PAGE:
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Amit Merchant

Amit Merchant

A blog on PHP, JavaScript, and more

Using JavaScript-style Promises in PHP

If you’re familiar with JavaScript, you might have worked with or at least heard about Promises at some point of time.

So, in a nutshell (in the context of JavaScript),

A promise is an object that may produce a single value sometime in the future: 1. a resolved value, or 2. a reason that it’s not resolved (e.g., a network error occurred)

Based on this, a promise can be in one of these 3 possible states:

  1. Pending
  2. Fulfiled
  3. Rejected

A Promise in JavaScript can be created like so.

let promise = new Promise(function(resolve, reject) {
  // do something

As you can see, the Promise object here accepts a callback. The callback function then takes two arguments: resolve and reject. The arguments resolve and reject are callbacks provided by JavaScript itself.

Both of these callbacks can be called inside the promise callback in the following scenario.

  • resolve(value) — If the job finished successfully, with result value.
  • reject(error) — If an error occurred, error is the error object.

So, if we want to create a promise based on these, it would be like so.

let promise = new Promise(function(resolve, reject) {
    if(somthingIsTrue) {
        resolve("Promise is resolved");
    } else {

And this promise than can be consumed using basically three methods: .then, .catch and .finally like so.

    result => alert(result), // Alerts "Promise is resolved"
    error => alert(error) // Alerts "Whoops!" if the promise gets rejected
    () => alert('Runs even if the promise is resolved or not')

Using Promises in PHP? Oh yeah!

Now, that’s about JavaScript! But what if you want to do something like this in PHP? Well, like JavaScript, PHP is also a single-thread language. Meaning, it has one call stack and one memory heap to process things. But unlike JavaScript, PHP doesn’t come with Promises in-built.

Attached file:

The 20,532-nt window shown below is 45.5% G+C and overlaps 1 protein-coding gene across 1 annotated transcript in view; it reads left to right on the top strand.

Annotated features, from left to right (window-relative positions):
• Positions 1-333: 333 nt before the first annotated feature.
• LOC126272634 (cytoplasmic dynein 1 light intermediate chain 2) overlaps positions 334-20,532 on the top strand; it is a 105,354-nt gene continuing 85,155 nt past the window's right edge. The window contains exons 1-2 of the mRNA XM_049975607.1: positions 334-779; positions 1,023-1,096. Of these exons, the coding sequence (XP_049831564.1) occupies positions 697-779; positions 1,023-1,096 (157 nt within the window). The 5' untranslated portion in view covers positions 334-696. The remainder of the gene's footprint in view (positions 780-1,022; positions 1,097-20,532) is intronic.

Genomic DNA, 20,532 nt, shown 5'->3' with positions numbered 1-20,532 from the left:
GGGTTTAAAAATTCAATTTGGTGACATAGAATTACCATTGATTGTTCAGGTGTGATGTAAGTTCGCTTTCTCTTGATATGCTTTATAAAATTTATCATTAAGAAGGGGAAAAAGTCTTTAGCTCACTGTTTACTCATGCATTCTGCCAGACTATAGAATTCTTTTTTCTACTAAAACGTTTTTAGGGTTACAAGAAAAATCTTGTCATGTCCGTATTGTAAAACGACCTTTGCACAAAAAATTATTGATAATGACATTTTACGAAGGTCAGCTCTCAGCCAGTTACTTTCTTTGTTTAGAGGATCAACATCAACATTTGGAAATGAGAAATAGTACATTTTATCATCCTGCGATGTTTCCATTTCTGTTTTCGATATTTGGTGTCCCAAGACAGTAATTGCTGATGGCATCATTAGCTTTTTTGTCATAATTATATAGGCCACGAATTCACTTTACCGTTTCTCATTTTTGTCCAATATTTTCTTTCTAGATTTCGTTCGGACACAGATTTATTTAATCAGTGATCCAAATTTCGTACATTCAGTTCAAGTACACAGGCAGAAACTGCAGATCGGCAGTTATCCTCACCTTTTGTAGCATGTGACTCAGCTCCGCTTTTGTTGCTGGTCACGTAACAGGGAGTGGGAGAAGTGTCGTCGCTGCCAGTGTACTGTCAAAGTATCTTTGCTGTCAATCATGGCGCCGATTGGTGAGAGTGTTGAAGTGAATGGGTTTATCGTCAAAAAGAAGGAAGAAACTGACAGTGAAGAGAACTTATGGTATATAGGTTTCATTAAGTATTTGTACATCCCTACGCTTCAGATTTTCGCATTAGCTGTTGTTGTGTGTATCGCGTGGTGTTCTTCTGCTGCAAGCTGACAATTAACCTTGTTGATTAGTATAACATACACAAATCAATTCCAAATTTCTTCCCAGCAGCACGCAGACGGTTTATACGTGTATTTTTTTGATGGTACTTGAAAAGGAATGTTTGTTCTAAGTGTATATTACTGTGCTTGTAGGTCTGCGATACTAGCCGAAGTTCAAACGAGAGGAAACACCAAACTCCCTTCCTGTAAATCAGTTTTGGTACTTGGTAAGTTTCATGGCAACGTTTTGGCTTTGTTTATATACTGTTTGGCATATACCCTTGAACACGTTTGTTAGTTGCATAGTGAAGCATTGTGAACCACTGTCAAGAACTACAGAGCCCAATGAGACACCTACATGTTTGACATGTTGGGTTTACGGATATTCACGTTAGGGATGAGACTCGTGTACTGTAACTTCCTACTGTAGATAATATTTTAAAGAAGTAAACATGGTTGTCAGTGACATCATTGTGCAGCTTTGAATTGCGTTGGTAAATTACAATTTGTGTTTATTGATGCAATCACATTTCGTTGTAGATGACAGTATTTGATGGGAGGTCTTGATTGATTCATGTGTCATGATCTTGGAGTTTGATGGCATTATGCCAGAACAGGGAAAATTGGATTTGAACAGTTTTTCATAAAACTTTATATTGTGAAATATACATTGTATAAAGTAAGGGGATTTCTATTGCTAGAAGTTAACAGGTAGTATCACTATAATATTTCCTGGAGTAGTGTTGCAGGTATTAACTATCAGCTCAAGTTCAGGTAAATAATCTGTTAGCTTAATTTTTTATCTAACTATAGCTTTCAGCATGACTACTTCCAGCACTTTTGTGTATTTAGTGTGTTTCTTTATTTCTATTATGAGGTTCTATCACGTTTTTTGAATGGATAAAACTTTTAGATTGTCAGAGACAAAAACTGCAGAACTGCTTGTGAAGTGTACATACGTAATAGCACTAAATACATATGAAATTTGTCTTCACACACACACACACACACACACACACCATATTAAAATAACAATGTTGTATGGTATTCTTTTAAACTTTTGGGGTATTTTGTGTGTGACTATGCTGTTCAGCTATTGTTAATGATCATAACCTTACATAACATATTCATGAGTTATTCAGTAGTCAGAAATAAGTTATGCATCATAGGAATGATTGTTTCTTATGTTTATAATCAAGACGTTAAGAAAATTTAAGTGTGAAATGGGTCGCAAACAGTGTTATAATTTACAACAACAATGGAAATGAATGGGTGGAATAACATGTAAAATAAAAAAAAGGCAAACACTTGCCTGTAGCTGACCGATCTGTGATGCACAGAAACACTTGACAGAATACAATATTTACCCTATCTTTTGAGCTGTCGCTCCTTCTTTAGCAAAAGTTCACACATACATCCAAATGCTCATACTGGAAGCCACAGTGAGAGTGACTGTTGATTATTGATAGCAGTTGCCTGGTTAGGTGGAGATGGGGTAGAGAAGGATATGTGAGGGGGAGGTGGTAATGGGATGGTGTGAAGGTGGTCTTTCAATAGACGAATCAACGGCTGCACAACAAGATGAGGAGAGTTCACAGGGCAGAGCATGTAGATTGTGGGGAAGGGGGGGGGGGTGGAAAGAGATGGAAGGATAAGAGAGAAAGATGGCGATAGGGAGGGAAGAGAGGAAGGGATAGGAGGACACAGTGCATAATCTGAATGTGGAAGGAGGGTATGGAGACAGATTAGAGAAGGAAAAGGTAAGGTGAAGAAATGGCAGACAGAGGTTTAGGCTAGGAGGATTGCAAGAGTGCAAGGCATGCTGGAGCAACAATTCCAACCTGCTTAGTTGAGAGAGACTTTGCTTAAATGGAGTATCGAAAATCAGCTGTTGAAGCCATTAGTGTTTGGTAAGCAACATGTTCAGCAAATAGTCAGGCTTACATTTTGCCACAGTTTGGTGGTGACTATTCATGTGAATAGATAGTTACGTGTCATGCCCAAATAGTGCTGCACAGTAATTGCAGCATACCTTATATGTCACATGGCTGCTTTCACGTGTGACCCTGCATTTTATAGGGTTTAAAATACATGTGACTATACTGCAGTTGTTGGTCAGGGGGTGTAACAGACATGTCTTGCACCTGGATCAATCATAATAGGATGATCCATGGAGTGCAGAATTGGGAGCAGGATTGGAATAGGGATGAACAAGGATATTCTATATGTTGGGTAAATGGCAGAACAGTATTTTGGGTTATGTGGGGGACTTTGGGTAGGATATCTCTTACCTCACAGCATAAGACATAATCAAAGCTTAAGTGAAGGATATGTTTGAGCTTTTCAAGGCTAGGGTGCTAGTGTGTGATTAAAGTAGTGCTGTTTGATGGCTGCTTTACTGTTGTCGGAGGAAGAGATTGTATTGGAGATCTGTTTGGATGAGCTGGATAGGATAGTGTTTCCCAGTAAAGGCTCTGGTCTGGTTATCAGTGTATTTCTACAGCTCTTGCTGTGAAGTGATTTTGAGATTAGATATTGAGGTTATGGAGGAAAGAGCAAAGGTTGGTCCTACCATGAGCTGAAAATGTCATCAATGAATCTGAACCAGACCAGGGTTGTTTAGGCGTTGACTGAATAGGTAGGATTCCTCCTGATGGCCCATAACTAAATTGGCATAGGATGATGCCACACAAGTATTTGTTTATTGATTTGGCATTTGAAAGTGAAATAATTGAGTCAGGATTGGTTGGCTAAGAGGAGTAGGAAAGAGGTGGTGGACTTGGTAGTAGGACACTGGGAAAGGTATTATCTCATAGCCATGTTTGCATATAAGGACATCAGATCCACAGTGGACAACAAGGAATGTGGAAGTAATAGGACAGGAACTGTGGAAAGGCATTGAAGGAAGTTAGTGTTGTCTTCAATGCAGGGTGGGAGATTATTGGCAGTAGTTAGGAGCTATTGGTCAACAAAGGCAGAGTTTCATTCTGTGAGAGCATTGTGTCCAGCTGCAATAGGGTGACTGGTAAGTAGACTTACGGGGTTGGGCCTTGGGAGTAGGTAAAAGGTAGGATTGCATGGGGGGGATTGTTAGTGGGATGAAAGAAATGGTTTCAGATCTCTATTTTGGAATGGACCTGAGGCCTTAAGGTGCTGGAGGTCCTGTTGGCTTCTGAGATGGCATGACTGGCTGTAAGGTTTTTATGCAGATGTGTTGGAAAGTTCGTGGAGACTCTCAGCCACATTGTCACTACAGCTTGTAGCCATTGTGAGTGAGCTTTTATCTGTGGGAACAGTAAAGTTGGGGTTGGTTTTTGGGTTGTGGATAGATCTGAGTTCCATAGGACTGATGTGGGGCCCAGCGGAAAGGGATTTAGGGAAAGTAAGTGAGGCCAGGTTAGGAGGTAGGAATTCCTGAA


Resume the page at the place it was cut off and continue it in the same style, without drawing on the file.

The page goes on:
But the good news is, good folks at ReactPHP have implemented a Promise implementation based on CommonJS Promises/A standards upon which the JavaScript promises has been implemented.

To get started, you’ll have to implement the library using Composer like so.

$ composer require react/promise:^2.8

That’s it! You can start using the promises right away.

Creating a Promise

Just like JavaScript, we have a Promise object which accepts two callbacks: a $resolver and $canceller (just like JavaScript promises) like so.

$promise = new React\Promise\Promise($resolver, $canceller);

Next, we’ll pass in actual callbacks to the Promise object like so.

include_once './vendor/autoload.php';

use React\Promise\Promise;

$resolver = function (callable $resolve, callable $reject, callable $notify) {
    $resolve('Promise is resolved');
    // or throw new Exception('Promise rejected');
    // or $resolve($anotherPromise);
    // or $reject($nastyError);
    // or $notify($progressNotification);

$canceller = function () {